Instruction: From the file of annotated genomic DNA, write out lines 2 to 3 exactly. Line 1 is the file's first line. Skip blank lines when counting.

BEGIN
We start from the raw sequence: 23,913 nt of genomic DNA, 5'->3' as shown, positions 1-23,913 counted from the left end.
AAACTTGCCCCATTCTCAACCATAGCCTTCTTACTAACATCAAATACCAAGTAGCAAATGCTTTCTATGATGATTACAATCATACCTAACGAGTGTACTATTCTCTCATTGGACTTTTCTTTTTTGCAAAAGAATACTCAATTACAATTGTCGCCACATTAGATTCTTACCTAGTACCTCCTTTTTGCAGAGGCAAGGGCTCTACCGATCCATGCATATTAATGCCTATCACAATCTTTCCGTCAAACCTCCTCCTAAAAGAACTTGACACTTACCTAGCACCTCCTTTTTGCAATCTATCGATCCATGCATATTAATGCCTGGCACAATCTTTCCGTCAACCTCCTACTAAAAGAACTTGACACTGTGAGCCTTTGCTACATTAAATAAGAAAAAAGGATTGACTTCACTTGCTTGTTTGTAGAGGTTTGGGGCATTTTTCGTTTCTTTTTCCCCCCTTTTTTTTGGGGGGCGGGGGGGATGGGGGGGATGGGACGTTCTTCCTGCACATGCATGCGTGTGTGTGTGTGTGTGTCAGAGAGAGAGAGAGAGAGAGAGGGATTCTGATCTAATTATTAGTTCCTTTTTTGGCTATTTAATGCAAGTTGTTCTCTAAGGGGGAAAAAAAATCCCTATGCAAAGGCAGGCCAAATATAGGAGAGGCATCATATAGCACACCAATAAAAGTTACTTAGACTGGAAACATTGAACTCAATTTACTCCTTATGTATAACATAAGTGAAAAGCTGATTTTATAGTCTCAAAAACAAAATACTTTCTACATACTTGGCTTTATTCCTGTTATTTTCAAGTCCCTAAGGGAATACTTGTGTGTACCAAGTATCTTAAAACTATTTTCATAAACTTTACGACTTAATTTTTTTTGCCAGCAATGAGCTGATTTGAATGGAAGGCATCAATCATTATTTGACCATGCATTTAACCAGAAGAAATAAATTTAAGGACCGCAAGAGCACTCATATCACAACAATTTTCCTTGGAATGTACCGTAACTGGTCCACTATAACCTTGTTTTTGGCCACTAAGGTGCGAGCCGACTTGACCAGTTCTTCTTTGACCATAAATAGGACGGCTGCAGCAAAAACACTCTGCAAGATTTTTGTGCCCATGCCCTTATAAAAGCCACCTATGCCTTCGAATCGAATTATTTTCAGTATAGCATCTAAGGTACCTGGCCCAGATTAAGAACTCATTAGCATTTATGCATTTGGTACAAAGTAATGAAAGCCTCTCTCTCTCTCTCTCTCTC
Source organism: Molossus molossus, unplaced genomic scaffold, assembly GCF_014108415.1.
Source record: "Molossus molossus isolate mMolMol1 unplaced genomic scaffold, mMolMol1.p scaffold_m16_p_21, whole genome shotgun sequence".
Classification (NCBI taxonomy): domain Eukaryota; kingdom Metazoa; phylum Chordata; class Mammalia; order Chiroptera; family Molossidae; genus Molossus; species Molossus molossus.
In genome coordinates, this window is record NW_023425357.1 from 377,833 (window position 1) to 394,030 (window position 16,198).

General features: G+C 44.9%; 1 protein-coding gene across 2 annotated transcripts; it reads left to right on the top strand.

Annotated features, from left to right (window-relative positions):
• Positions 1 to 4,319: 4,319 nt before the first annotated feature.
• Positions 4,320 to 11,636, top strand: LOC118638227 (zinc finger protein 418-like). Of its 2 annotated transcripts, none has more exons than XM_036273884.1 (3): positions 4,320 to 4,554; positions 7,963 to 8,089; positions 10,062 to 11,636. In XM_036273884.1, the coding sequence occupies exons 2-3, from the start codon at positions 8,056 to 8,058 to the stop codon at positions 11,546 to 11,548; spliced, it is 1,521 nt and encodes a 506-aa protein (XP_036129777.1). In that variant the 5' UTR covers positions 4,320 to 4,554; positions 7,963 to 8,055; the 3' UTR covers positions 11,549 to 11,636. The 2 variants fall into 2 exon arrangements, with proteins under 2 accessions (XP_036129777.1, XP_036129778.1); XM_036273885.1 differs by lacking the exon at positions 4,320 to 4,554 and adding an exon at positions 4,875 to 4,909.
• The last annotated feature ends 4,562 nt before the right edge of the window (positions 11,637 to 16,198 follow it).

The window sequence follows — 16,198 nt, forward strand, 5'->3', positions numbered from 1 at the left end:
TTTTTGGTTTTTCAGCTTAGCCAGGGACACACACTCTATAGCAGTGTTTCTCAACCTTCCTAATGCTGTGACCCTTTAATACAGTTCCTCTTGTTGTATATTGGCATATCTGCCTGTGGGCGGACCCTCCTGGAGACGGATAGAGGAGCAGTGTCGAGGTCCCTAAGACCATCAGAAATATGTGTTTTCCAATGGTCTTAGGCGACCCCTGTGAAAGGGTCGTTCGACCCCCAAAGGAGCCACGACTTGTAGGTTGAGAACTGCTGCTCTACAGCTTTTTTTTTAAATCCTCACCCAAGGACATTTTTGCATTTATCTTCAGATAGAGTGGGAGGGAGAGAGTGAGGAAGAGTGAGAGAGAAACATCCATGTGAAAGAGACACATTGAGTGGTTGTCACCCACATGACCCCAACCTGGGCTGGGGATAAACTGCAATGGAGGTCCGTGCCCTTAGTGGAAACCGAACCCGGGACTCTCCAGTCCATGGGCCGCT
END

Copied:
AAACTTGCCCCATTCTCAACCATAGCCTTCTTACTAACATCAAATACCAAGTAGCAAATGCTTTCTATGATGATTACAATCATACCTAACGAGTGTACTATTCTCTCATTGGACTTTTCTTTTTTGCAAAAGAATACTCAATTACAATTGTCGCCACATTAGATTCTTACCTAGTACCTCCTTTTTGCAGAGGCAAGGGCTCTACCGATCCATGCATATTAATGCCTATCACAATCTTTCCGTCAAACCTCCTCCTAAAAGAACTTGACACTTACCTAGCACCTCCTTTTTGCAATCTATCGATCCATGCATATTAATGCCTGGCACAATCTTTCCGTCAACCTCCTACTAAAAGAACTTGACACTGTGAGCCTTTGCTACATTAAATAAGAAAAAAGGATTGACTTCACTTGCTTGTTTGTAGAGGTTTGGGGCATTTTTCGTTTCTTTTTCCCCCCTTTTTTTTGGGGGGCGGGGGGGATGGGGGGGATGGGACGTTCTTCCTGCACATGCATGCGTGTGTGTGTGTGTGTGTCAGAGAGAGAGAGAGAGAGAGAGGGATTCTGATCTAATTATTAGTTCCTTTTTTGGCTATTTAATGCAAGTTGTTCTCTAAGGGGGAAAAAAAATCCCTATGCAAAGGCAGGCCAAATATAGGAGAGGCATCATATAGCACACCAATAAAAGTTACTTAGACTGGAAACATTGAACTCAATTTACTCCTTATGTATAACATAAGTGAAAAGCTGATTTTATAGTCTCAAAAACAAAATACTTTCTACATACTTGGCTTTATTCCTGTTATTTTCAAGTCCCTAAGGGAATACTTGTGTGTACCAAGTATCTTAAAACTATTTTCATAAACTTTACGACTTAATTTTTTTTGCCAGCAATGAGCTGATTTGAATGGAAGGCATCAATCATTATTTGACCATGCATTTAACCAGAAGAAATAAATTTAAGGACCGCAAGAGCACTCATATCACAACAATTTTCCTTGGAATGTACCGTAACTGGTCCACTATAACCTTGTTTTTGGCCACTAAGGTGCGAGCCGACTTGACCAGTTCTTCTTTGACCATAAATAGGACGGCTGCAGCAAAAACACTCTGCAAGATTTTTGTGCCCATGCCCTTATAAAAGCCACCTATGCCTTCGAATCGAATTATTTTCAGTATAGCATCTAAGGTACCTGGCCCAGATTAAGAACTCATTAGCATTTATGCATTTGGTACAAAGTAATGAAAGCCTCTCTCTCTCTCTCTCTCTC
Source organism: Molossus molossus, unplaced genomic scaffold, assembly GCF_014108415.1.